The newly-elected corps of officers of Liberian Travel Agency Association (LTAA) have been inducted into office, to steer the affairs of the Association for the constituted time frame of two years. They are to also ensure that local travel agencies take over the sector in the coming years.
This dream, according to the Association’s new leadership, is to be engendered by government’s commitment to improve the sector.
The induction ceremony was held recently in Monrovia where Minister of Information Lenn Eugene Nagbe served both as guest speaker and induction officer.
The LTAA is being led by a travel and tourism expert, Alpha Tah, who is referred to by colleagues as a ‘visionary,’ that will ensure Liberians become a dominant force in the sector.
Alpha Tah said in her inaugural speech: “I am indeed glad for the privilege and the God-given opportunity accorded me to serve as president of LTAA. It is noteworthy to acknowledge the dispensation that such a vivacious responsibility has come to us not by accident, but an imposition to do our part in the Liberian travel industry and the world at large.”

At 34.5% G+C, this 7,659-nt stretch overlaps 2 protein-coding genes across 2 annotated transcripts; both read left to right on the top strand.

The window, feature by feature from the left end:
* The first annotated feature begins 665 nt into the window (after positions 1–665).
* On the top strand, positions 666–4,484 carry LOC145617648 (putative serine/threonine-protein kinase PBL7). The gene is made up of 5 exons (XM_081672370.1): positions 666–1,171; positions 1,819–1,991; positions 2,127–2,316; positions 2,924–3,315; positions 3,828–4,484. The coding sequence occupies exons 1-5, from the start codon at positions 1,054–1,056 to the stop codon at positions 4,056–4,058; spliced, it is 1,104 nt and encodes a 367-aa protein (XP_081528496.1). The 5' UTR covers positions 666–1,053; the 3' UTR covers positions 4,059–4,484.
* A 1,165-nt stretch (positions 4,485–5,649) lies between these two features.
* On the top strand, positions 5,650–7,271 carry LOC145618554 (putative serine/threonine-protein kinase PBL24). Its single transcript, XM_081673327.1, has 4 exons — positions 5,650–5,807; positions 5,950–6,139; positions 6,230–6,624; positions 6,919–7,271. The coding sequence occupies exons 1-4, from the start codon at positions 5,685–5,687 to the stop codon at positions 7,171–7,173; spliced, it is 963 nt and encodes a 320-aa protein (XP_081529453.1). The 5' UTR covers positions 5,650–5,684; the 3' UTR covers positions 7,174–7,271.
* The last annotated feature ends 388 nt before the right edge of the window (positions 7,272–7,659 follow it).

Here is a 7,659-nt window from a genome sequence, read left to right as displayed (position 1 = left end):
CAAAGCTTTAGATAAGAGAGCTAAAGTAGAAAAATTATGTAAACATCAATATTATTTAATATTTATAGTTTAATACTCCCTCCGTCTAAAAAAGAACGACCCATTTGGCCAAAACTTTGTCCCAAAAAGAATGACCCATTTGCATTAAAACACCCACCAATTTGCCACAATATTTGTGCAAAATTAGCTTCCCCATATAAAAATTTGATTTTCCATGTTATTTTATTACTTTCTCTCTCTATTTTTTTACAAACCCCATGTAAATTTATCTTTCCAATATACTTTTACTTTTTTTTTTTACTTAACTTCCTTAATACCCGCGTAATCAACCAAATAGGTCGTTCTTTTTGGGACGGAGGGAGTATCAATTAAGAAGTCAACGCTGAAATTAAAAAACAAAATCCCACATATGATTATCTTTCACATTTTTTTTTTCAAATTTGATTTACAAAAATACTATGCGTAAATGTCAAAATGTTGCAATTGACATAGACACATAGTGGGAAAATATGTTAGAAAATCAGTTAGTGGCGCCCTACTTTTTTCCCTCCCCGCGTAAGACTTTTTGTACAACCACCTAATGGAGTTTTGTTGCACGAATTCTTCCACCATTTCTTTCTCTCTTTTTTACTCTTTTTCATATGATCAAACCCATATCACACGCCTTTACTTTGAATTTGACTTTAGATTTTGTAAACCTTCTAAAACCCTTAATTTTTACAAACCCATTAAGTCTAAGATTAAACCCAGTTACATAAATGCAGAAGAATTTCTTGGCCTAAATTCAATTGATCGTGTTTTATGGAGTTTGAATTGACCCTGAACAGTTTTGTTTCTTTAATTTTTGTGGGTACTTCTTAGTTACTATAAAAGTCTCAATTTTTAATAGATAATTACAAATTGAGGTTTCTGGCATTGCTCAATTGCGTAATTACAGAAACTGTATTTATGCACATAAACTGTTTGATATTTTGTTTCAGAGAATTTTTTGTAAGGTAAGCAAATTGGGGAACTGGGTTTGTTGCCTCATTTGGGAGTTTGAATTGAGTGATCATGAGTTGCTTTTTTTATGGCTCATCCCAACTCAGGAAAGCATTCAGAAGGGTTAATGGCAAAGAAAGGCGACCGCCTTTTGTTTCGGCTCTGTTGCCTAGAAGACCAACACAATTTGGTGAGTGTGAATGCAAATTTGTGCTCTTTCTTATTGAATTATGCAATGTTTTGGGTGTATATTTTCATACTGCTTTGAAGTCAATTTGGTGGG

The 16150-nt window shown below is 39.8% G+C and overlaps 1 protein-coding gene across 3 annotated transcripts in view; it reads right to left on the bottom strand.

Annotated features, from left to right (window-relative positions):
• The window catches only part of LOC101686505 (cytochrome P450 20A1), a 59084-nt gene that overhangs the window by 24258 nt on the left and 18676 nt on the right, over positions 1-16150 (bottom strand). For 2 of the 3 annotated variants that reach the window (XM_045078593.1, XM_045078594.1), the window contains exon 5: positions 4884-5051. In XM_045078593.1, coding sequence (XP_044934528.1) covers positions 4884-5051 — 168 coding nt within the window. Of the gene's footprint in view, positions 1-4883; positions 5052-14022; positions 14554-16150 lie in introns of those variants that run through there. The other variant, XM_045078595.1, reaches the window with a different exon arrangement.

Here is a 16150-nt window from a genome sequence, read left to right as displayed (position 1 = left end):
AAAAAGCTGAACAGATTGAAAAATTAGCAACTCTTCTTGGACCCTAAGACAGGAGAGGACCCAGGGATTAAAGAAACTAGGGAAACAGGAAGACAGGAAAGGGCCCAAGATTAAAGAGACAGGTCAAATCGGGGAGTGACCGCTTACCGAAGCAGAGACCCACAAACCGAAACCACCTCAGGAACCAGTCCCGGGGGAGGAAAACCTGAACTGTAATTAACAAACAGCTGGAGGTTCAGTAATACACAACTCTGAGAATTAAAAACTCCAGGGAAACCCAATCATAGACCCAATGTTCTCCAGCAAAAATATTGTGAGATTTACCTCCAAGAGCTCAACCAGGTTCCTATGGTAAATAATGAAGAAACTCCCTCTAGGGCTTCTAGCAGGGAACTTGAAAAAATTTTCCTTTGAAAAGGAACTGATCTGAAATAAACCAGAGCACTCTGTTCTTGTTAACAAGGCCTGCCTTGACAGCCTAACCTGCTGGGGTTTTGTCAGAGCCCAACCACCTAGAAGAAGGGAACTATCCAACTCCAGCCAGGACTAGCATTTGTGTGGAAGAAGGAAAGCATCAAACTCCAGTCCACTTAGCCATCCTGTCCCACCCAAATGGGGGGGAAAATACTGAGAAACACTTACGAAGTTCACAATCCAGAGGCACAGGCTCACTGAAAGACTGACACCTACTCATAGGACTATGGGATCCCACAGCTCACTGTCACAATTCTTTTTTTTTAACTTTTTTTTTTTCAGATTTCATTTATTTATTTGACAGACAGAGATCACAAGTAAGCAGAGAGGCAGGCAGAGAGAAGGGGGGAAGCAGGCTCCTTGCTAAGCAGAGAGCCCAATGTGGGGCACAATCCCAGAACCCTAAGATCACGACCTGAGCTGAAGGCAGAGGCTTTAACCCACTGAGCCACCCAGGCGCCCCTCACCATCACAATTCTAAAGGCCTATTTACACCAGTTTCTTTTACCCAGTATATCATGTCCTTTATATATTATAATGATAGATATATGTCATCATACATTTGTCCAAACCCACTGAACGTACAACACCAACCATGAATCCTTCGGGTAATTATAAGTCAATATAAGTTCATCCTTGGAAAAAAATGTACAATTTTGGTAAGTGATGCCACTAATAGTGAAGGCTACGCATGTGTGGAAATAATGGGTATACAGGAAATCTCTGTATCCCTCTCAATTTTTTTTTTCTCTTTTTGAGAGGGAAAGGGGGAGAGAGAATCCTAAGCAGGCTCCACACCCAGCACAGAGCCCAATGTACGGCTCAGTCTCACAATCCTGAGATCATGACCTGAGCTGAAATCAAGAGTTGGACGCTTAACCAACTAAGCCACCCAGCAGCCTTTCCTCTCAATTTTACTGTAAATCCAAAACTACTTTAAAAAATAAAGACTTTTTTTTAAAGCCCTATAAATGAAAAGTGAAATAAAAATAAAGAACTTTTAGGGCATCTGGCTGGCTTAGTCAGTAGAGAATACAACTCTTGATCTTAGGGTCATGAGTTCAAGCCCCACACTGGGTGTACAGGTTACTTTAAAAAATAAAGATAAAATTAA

Though a huge task to shoulder, Ms. Tah believes that the travel and tourism industry is “whence we have our strength and fortitude to keep to its decency.”
Liberia is at a crossroad, with the peril and challenges of daunting poverty, unemployment and lack of opportunities, and Ms. Tah asked, “Do we sit idle and get overwhelmed in these entanglements? A big no! Because we all know that an idle man is the devil’s workshop and an idle hand is the devil’s tool.”
It is therefore the responsibility of members of the Association, especially its leadership, “to play a part and help change the story of our people from despair to hope.”
However, she later realized that her dream was farfetched, beyond the pageantry of traveling and knowing the world. “It became about service to people by imparting their lives.”
“For us at the Liberia Travel Agency Association, the industry and its many filaments are our passion and the pinnacle of our dreams to success. We must live it and protect it,” Tah said.
Minister Nagbe said one major problem that the sector’s stakeholders are confronted with is separating the regulatory and policy arms of the industry.
The lack of a program to redevelop the sector has been one of the major challenges—even those rudimentary things that would ensure international best practices are major obstacles, Nagbe said.
The ceremony was graced by the presence of major stakeholders.